Kinchō no Ito ga Kireru (緊張の糸が切れる)

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    Kinchō no Ito ga Kireru


    I finished my important work yesterday.

    I was very nervous until yesterday, but now I am relaxed.

    Such a change of my mental state can be expressed with the Japanese idiom, kinchō no ito ga kireru (緊張の糸が切れる).

    Since kinchō (緊張) means “tension” or “stress,” ito (糸) means “string” or “thread,” and kireru (切れる) means “to break” or “to cut,” the literal meaning of this idiom is “a string of stress breaks.”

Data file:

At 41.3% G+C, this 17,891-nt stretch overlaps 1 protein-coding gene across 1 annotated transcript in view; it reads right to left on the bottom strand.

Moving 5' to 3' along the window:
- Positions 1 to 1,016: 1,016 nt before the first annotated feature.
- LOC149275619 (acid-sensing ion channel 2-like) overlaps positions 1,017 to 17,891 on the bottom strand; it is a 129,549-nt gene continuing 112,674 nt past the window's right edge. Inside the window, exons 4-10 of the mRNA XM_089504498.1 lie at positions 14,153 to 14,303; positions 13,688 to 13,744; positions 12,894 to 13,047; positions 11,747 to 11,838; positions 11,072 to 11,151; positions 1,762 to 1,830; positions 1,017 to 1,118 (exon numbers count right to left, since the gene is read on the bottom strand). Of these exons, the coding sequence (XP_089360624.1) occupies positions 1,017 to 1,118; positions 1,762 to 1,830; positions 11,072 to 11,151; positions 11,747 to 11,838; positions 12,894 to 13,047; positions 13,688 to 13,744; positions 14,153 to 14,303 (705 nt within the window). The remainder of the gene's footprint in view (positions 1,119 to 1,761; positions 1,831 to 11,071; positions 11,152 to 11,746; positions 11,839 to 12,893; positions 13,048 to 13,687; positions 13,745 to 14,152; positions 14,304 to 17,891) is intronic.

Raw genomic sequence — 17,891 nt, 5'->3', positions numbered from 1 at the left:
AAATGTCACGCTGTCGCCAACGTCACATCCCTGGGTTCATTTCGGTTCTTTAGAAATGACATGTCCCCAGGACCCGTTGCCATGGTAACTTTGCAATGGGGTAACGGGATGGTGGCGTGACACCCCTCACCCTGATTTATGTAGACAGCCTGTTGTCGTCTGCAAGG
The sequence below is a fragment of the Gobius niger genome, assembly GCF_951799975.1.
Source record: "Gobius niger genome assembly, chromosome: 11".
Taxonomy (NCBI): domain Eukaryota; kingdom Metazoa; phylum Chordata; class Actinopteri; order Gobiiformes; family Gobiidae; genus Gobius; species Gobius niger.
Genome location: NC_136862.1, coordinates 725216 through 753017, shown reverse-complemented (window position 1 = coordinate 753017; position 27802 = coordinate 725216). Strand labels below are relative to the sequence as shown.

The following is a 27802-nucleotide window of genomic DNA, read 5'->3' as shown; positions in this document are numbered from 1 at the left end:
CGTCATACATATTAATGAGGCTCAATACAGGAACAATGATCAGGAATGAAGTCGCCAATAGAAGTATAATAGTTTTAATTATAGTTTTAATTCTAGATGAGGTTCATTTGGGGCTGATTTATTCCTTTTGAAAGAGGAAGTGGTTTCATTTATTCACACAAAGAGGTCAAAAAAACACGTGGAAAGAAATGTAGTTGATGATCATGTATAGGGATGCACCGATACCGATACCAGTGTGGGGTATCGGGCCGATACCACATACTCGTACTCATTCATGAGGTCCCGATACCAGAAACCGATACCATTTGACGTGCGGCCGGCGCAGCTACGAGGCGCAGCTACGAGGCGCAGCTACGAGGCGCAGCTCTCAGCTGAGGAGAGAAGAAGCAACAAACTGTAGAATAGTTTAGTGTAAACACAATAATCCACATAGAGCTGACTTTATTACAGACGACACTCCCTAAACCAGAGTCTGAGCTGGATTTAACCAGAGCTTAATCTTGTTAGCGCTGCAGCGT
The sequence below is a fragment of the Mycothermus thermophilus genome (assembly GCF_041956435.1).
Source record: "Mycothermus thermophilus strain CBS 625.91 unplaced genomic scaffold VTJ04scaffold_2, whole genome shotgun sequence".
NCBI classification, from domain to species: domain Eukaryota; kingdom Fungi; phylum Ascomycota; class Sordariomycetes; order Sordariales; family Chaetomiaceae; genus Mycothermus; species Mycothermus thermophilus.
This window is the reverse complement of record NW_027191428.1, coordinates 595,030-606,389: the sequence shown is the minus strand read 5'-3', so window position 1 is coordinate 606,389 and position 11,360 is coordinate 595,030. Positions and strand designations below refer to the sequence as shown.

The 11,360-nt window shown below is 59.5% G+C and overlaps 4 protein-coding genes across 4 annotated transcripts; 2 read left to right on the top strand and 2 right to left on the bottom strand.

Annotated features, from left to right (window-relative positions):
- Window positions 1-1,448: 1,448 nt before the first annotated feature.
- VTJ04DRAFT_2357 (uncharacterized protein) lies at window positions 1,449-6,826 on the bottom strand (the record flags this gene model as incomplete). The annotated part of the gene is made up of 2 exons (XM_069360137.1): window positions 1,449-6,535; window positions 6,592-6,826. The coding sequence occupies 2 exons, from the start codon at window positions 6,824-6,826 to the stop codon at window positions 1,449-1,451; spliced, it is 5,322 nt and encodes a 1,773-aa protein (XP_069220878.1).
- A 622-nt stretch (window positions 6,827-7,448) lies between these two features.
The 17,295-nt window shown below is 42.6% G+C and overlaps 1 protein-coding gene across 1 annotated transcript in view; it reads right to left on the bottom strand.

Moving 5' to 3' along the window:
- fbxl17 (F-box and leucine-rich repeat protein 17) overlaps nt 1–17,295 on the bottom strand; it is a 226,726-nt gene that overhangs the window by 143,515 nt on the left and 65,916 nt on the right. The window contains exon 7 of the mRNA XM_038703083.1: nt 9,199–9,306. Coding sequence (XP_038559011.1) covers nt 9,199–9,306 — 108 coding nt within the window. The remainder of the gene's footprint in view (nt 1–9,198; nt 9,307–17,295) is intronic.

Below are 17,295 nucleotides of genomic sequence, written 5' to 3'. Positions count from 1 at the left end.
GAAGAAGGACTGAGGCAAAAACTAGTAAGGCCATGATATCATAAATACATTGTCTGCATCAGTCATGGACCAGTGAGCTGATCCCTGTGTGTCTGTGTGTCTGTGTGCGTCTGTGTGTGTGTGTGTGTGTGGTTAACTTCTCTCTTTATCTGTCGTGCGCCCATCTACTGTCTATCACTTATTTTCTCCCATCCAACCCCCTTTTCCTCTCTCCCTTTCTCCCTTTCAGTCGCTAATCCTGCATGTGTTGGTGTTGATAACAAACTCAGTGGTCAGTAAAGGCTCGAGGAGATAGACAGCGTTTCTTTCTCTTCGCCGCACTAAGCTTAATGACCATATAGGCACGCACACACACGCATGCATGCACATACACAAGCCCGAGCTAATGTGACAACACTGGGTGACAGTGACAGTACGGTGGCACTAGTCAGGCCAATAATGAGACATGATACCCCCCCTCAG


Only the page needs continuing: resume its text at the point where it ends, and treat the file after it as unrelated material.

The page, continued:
「緊張」は “tension” や “stress,” 「糸」は “string” や “thread,” 「切れる」は “to break” や “to cut” を意味するので、この慣用句の文字通りの意味は “” となります。

    This idiom compares a tense mental state to a strained string.

    Incidentally, you can use other verbs like yurumu (緩む – loosing) or hogureru (ほぐれる – relieving) instead of kireru in this idiom.

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